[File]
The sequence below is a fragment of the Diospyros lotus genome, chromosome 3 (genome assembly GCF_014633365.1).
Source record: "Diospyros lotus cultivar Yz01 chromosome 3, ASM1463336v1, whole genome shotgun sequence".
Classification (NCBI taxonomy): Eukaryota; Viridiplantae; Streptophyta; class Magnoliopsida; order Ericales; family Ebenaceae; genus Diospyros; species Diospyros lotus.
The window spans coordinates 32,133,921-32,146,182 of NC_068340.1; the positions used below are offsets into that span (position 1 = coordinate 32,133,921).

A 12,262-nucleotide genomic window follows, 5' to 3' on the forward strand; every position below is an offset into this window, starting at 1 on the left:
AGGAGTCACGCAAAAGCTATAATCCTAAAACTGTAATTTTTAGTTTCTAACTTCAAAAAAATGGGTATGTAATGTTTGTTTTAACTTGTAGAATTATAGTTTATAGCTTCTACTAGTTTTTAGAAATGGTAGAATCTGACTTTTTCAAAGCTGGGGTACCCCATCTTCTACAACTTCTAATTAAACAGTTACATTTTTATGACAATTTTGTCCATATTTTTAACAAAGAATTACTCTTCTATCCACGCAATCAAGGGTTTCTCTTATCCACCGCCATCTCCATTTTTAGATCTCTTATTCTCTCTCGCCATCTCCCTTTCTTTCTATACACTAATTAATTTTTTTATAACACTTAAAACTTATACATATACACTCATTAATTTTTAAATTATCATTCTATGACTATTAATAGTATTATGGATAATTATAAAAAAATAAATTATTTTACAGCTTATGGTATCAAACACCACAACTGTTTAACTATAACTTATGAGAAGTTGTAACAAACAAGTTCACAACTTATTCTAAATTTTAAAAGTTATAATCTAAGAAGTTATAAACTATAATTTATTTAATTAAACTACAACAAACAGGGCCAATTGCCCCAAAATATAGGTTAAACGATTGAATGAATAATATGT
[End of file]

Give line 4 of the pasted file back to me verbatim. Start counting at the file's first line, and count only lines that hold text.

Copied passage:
The window spans coordinates 32,133,921-32,146,182 of NC_068340.1; the positions used below are offsets into that span (position 1 = coordinate 32,133,921).